Miriam Posner (UCLA) has posted her remarks from a panel she participated in on November 22, 2013, at the American Studies Association conference, sponsored by the Digital Humanities Caucus and chaired by Susan Garfinkel. The panel, Digital Humanities and the Neoliberal University: Complicity and/or Resistance?, featured Posner, Frances Abbott, Natalia Cecire, Alex Gil, and Lauren F. Klein, and continued recent conversations on social and cultural criticism in and of DH. In her talk, “What Alt-Ac Can Do, and What It Can’t,” Posner addressed the question of whether alt-ac and DH jobs provide a solution to the academic jobs crisis. (In short: no.) She goes further to shed light on the tension between the benefit of a rewarding, alternative career path and some of the systematic and increasingly visible concerns about alt-ac:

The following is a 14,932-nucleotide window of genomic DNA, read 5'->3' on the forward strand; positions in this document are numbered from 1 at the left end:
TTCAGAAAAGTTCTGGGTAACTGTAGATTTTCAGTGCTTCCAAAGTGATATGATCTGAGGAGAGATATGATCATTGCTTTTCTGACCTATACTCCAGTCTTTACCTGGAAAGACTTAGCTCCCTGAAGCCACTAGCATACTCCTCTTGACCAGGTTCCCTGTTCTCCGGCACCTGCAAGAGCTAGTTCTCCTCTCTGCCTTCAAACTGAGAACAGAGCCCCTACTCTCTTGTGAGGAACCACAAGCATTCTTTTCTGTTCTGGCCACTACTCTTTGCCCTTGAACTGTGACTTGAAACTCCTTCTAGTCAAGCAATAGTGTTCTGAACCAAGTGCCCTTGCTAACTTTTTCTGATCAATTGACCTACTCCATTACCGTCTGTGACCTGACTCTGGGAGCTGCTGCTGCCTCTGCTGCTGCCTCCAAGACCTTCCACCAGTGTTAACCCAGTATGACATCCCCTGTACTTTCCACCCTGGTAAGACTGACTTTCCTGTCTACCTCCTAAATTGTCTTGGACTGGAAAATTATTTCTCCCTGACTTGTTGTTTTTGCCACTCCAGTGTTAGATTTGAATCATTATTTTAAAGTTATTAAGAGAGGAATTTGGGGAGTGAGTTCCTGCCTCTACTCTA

I do hope to give you pause as you consider what a university would look like if it were populated by many more people like me: flexible employees, carrying out a great deal of administrative work, whose time is managed by someone else, who do research when they can carve out the time, whose work belongs to someone else, and who have no voice in faculty governance. The picture begins to look a lot like a corporation.
dh+lib readers may be interested to note Posner’s remarks as they relate to alt-ac in GLAM:
So, many humanities Ph.D.s will head to cultural heritage institutions, like libraries, archives, and museums. But of course there aren’t that many of these jobs, either. Moreover, these institutions are peopled by professionals who have trained to do these things and will, if you ask them, confess that they’re not delighted about the influx of Ph.D.s and the attendant credential creep.
Other panel participants, Natalia Cecire and Alex Gil, have posted material from their talks here and here. DH Now has compiled a roundup of other recent posts on alt-ac, pointing to Posner’s post as well as an American Historical Association panel with Lauren Apter Bairnsfather, Pam Lach, Jason Myers, and Anne Mitchell Whisnant and a Chronicle of Higher Ed piece by Donna M. Bickford and Anne Mitchell Whisnant.